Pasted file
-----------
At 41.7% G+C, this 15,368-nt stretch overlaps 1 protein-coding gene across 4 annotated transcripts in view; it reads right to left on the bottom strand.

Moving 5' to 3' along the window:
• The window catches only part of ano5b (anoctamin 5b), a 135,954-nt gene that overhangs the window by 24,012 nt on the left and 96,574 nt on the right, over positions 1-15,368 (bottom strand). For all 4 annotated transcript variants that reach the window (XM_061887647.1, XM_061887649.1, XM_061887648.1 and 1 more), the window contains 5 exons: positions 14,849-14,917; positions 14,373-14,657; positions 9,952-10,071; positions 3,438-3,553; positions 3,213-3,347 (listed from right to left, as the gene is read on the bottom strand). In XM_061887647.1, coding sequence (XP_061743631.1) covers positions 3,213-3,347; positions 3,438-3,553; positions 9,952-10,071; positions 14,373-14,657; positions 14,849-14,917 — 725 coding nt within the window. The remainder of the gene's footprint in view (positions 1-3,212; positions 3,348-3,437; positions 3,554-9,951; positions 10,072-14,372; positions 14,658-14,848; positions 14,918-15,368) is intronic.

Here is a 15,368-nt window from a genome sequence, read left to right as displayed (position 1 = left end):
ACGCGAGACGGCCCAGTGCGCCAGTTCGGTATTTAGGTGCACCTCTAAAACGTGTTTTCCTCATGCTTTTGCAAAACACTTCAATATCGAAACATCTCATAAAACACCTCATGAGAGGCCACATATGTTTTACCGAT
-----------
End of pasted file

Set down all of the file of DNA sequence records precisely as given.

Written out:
At 41.7% G+C, this 15,368-nt stretch overlaps 1 protein-coding gene across 4 annotated transcripts in view; it reads right to left on the bottom strand.

Moving 5' to 3' along the window:
• The window catches only part of ano5b (anoctamin 5b), a 135,954-nt gene that overhangs the window by 24,012 nt on the left and 96,574 nt on the right, over positions 1-15,368 (bottom strand). For all 4 annotated transcript variants that reach the window (XM_061887647.1, XM_061887649.1, XM_061887648.1 and 1 more), the window contains 5 exons: positions 14,849-14,917; positions 14,373-14,657; positions 9,952-10,071; positions 3,438-3,553; positions 3,213-3,347 (listed from right to left, as the gene is read on the bottom strand). In XM_061887647.1, coding sequence (XP_061743631.1) covers positions 3,213-3,347; positions 3,438-3,553; positions 9,952-10,071; positions 14,373-14,657; positions 14,849-14,917 — 725 coding nt within the window. The remainder of the gene's footprint in view (positions 1-3,212; positions 3,348-3,437; positions 3,554-9,951; positions 10,072-14,372; positions 14,658-14,848; positions 14,918-15,368) is intronic.

Here is a 15,368-nt window from a genome sequence, read left to right as displayed (position 1 = left end):
ACGCGAGACGGCCCAGTGCGCCAGTTCGGTATTTAGGTGCACCTCTAAAACGTGTTTTCCTCATGCTTTTGCAAAACACTTCAATATCGAAACATCTCATAAAACACCTCATGAGAGGCCACATATGTTTTACCGAT